Remzi Cej came to Canada in 2000 as a teenager, after fleeing Kosovo with his family. He is a Rhodes Scholar and chair of the Newfoundland and Labrador Human Rights Commission.
My father's pocket watch is the most precious thing I own. It survived the relentless bargaining to save me from the armed paramilitary as we crossed the many checkpoints on our way out of Kosovo in 1999, when I was a child. My mother's lifesaving trading chips were her few family heirlooms in the form of bracelets, necklaces, rings. Finally, the only piece of gold that remained on her fingers was her wedding band, which the armed men didn't want because it was worn so thin.
Her wedding band and my father's pocket watch – precious mementoes of another life.
I don't know how much my father's pocket watch is worth. Maybe nothing to a jeweller, but I know the paramilitary would have taken it in 1999 because stealing from vulnerable people was part of the humiliation they liked to inflict.
I wonder, if we were reaching the borders of Denmark and Switzerland as refugees today, could I keep my father's pocket watch? Probably not. Those countries, along with the German states of Bavaria and Baden-Wurttemberg, may seize refugees' belongings valued at more than $1,100 and $540, respectively. A new Danish law will direct police to search refugee claimants' bodies and belongings, and to seize cash and personal valuables worth more than $2,000.
In Night, Holocaust survivor Elie Wiesel wrote that being forced to part with his family belongings upon arrival in Auschwitz was the moment he realized he was in a concentration camp. Taking away someone's last few valuables and cash is an affront to human dignity. It's what corrupt border guards and human smugglers do.
Refugee claimants will be allowed to keep their wedding rings and family portraits, but the portrait frames may be taken away. The head of the Danish police has said that his officers are no experts in identifying and valuing jewellery. The latest efforts to deter refugee claimants from seeking protection in Europe resemble a Kafkaesque episode of Antiques Roadshow, with police officers acting as appraisers and confiscators.
Denmark's laws are a prime example of the refugee deterrence policies in Europe – the country was the first to sign and ratify the 1951 UN Refugee Convention, which lays out countries' obligations to protect refugees. In Denmark now, refugees can't get work permits for at least six months. They wait for hearings, living in collective centres, sharing rooms with strangers in derelict military barracks and training camps. Late last year, Denmark decreased the daily allowance for refugee claimants by 10 per cent (from the former $1.80 – a loaf of bread costs $3.50). The government has already placed ads in Lebanese media, warning of the new laws. All these measures point to a systemic effort to shirk responsibility for providing protection to people escaping instability, persecution, and conflict.
Governments enforcing the confiscation of valuables state these are routine measures they have in place for their income support recipients, and that legislation is simply being harmonized or enforced for refugee claimants.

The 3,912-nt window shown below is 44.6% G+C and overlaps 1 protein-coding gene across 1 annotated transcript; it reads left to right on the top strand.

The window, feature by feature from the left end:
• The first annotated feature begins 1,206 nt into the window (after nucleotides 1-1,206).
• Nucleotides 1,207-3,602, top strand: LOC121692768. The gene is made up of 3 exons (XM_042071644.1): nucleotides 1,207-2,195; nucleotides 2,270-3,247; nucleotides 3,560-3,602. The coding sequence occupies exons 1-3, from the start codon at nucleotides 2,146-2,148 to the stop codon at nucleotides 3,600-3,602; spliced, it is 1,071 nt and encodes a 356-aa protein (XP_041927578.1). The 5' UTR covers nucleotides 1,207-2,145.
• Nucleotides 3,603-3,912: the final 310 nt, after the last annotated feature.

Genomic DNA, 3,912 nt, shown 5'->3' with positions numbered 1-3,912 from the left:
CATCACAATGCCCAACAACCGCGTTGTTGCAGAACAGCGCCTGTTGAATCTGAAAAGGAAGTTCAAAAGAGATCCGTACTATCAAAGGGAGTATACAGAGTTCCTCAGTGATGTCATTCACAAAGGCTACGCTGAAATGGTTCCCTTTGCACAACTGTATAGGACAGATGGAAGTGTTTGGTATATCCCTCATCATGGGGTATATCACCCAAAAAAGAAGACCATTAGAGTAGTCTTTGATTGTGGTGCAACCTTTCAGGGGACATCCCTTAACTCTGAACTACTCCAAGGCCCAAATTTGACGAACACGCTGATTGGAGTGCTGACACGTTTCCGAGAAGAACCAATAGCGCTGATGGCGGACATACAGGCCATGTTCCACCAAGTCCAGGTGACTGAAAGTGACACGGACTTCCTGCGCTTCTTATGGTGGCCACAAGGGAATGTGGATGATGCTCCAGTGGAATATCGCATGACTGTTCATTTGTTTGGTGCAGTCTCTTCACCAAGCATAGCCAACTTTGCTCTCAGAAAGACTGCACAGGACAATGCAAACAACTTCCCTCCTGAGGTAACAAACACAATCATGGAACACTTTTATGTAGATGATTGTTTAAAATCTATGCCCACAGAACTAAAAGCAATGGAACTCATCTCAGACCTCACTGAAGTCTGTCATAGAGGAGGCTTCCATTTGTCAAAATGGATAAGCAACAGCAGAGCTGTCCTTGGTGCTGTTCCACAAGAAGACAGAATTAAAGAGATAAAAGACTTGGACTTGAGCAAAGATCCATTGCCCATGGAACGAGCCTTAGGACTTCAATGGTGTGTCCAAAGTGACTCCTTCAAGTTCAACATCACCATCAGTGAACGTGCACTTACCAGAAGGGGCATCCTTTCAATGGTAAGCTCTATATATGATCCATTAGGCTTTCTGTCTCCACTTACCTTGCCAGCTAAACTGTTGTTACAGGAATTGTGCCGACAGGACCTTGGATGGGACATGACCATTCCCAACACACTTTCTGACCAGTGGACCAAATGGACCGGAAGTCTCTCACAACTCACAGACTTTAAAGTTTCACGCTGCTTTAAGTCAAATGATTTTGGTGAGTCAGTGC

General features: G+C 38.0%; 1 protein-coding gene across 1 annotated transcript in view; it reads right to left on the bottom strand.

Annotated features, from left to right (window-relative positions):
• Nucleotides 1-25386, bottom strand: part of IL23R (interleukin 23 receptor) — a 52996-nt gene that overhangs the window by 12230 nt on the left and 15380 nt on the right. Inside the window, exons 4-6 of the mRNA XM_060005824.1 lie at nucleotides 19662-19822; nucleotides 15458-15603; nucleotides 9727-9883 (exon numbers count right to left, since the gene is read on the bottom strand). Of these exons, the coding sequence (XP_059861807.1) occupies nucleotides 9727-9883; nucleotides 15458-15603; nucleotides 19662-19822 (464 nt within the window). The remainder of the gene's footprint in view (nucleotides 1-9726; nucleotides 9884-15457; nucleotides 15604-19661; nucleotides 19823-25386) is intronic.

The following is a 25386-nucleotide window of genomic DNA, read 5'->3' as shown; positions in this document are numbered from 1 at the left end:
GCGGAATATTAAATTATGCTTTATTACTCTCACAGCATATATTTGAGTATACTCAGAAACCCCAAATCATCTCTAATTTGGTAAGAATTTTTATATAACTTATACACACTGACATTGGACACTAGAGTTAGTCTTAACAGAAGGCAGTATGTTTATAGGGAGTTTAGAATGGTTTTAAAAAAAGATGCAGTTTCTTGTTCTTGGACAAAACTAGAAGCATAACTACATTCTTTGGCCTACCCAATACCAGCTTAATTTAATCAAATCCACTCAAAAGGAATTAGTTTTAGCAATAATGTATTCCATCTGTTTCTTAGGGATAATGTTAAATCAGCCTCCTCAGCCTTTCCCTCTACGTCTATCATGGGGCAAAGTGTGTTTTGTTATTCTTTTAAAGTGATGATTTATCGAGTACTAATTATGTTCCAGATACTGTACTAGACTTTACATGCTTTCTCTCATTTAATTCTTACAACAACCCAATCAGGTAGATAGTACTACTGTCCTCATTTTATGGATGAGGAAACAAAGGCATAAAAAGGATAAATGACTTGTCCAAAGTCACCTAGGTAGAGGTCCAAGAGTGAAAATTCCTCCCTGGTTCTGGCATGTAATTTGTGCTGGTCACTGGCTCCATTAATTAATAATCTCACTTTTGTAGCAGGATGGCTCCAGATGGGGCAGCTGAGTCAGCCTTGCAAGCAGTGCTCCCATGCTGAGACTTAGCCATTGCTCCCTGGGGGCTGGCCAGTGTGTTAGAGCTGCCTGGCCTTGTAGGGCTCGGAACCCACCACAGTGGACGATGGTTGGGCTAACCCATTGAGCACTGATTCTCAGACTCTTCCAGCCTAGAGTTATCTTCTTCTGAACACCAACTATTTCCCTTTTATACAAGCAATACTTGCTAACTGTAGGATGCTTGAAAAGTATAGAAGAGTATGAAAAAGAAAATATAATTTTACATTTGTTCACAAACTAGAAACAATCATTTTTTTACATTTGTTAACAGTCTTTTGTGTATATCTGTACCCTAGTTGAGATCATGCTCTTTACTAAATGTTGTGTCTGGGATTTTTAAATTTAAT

They don't note that citizens of these countries applying for income support are not strip-searched, nor are their valuables seized, and they are required to report mostly cash, unless they own a home or a vehicle. The reality is that refugee claimants are more vulnerable because they are restricted from being able to work for a given period of time while their claims are being assessed, presumably so they would not connect to the local labour market, in case their claims are rejected and they are deported. In Canada, a refugee claimant can apply for a work permit the moment they file their claim.
The Swiss government, which has had a law in place for 20 years to seize refugee claimants' valuables, admits that the vast majority of its 45,000 refugee claimants last year were impoverished and destitute. Only 112 people had valuables seized, in the average value of $2,400. The UNHCR, UN's refugee body, has been warning that confiscating from refugee claimants may fuel further xenophobia.
There are constructive ways to resolve these challenges: For some refugees, countries could invite refugee claimants to apply for their refugee determination processes through their embassies abroad, something Denmark used to do until 2002. This process allowed bureaucrats to review refugee claims before individuals came to the country – reintroducing this option would certainly alleviate the financial cost of providing social protection to refugee claimants in Denmark. But sometimes applying abroad is not an option, because it would require claimants to wait for months, maybe years – when someone's life is in danger and they need to reach safety immediately, human smuggling routes seem to be the only choice.
The question is: When the refugees arrive after a long ordeal, will they be treated humanely? Or will the European nations forget that their own citizens were refugees to other countries themselves, just over 70 years ago?